Then there was Sims 3. I literally got chills when I saw the first commercial for Sims 3. I knew it was coming because I was active on the chat sites, but I really had no idea. The first trailer for the game went like this: You’reYou’re watching a Sims character going about their day inside their house while a deep, persuasive voice says, “Just imagine, if you had lived your entire life inside your house, and then someone opens the door.” And this majestic music starts up, the door opens to blinding sunshine, and the camera pans up to show an entire world. Neighbors were watering their lawns, people jogging by, families fishing in the park, young girls screaming over the local celebrity, cell phones, dancing, concerts, and incredible landscapes. Whoo! My heart is pounding, just reliving that moment.

Sims 3 was a stunning open world where you could walk anywhere in the world (or drive a car) to visit a friend, go to an activity, drive to work, play in the park, and there was even a school bus picked up the kids for school. The game was nearly perfect. However, we lost many of the Sims’ personalities and emotions in that game. And it definitely turned towards a younger audience with its own frustrations. But, of all the versions out today, I would still say Sims 3 is the best.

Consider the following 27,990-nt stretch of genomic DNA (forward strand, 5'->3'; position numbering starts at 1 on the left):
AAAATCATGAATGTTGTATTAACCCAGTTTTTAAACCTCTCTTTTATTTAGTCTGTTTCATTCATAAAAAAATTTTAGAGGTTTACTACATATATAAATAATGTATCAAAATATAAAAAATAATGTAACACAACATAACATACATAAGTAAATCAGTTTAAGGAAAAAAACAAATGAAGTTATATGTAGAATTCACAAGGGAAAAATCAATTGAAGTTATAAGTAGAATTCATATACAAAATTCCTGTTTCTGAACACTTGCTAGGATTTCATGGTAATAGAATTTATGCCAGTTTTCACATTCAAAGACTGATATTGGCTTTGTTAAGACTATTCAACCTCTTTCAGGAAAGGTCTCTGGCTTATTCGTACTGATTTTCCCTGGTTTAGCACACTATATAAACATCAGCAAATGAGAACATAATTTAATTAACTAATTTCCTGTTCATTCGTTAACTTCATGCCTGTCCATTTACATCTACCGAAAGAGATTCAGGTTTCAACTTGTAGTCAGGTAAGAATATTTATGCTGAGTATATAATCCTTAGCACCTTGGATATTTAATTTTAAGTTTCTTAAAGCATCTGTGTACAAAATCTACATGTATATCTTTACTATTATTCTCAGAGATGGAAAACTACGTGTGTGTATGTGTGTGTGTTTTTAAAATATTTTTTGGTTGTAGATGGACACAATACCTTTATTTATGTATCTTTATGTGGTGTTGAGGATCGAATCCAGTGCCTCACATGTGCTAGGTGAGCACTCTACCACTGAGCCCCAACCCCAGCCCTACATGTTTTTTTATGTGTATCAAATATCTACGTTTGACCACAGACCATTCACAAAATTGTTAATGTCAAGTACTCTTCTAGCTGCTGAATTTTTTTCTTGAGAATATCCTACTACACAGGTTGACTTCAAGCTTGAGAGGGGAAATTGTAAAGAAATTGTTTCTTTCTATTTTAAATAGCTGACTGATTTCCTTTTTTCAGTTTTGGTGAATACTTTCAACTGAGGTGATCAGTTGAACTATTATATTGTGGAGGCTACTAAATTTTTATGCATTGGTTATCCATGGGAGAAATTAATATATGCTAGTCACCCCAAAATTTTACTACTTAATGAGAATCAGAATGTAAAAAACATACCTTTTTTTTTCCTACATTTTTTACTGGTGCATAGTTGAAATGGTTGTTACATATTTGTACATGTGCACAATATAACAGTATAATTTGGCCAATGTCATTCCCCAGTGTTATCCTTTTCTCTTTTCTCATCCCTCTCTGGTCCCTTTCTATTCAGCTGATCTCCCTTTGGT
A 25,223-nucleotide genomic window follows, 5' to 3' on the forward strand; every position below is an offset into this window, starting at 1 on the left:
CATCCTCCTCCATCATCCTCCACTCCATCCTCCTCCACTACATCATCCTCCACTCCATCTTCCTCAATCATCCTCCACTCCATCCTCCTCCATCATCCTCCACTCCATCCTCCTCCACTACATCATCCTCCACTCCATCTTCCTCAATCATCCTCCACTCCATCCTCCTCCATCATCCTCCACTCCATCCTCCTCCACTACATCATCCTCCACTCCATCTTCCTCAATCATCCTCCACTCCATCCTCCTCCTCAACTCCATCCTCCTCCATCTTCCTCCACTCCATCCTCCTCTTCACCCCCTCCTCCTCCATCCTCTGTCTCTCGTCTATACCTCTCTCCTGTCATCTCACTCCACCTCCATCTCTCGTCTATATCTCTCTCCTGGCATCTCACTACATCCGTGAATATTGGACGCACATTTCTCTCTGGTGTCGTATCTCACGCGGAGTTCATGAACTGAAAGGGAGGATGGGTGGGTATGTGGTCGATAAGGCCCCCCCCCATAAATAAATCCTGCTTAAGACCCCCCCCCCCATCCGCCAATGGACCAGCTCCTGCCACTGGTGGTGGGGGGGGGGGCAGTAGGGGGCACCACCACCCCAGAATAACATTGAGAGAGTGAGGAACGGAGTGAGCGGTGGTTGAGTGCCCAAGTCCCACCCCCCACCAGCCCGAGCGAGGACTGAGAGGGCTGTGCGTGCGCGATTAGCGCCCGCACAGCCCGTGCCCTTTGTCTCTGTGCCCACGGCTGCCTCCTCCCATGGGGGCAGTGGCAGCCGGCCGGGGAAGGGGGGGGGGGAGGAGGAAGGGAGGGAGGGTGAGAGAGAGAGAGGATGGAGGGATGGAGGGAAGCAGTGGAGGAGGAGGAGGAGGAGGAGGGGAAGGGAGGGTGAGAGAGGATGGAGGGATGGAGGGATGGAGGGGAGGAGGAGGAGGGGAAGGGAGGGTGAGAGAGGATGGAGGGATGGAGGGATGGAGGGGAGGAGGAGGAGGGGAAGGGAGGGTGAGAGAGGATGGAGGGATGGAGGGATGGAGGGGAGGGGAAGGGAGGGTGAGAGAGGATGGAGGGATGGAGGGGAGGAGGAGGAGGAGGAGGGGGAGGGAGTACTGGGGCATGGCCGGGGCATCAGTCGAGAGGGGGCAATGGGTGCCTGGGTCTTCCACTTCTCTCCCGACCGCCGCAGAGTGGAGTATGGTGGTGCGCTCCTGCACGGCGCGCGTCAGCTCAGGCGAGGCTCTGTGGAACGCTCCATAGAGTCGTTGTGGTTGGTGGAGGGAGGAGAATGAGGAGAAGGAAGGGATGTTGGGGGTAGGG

The Sims 4

2My Simself with Dani's Simself

Then there was Sims 4.

We were promised many things

  • Emotions that affected a Sim’s relationships with their family and friends
  • Decisions made early in life affect their success later in life.
  • A more realistic experience.

 

I must say I was initially disappointed. I had NO complaints about Create A Sim (the ability to make each Sim as customized as you would like) or the Building Tools (they were truly unique). But, the Sims was so shallow. Emotions were fleeting; a Sim could be angry with another moment and then laugh with them the next. 

Worst of all, loading screens had returned. Still, it had promise. And the developers have spent the last eight years trying to improve it. It’s a far cry better than it was upon release. We have many more worlds to play in, so many more activities, and better interactions between Sims, and I still play it regularly, at least several days a week. I still love playing with my grown-up “Barbies,” I’ve made many wonderful friendships over the years because of this game. I’m looking forward to what the future holds.

Tawney Odin

Tawney Odin

Tawney was born in Ventura County, California, and has been a Southern California girl most of her life, barring a short stint at Utah Technical College. She lives with her wonderful husband in a small home but is all their own (no home loan). She is still good friends with most of the same crowd she hung out with in High School, although they are spread far and wide now. She has loved playing the Sims since it was released in 2000 and also enjoys cross stitching, paper crafting, NASCAR, and volunteering with friends at San Diego Comic-Con since the 1980s. She also loves to read and is grateful for the wonderful friends she has gathered through gaming and other social media.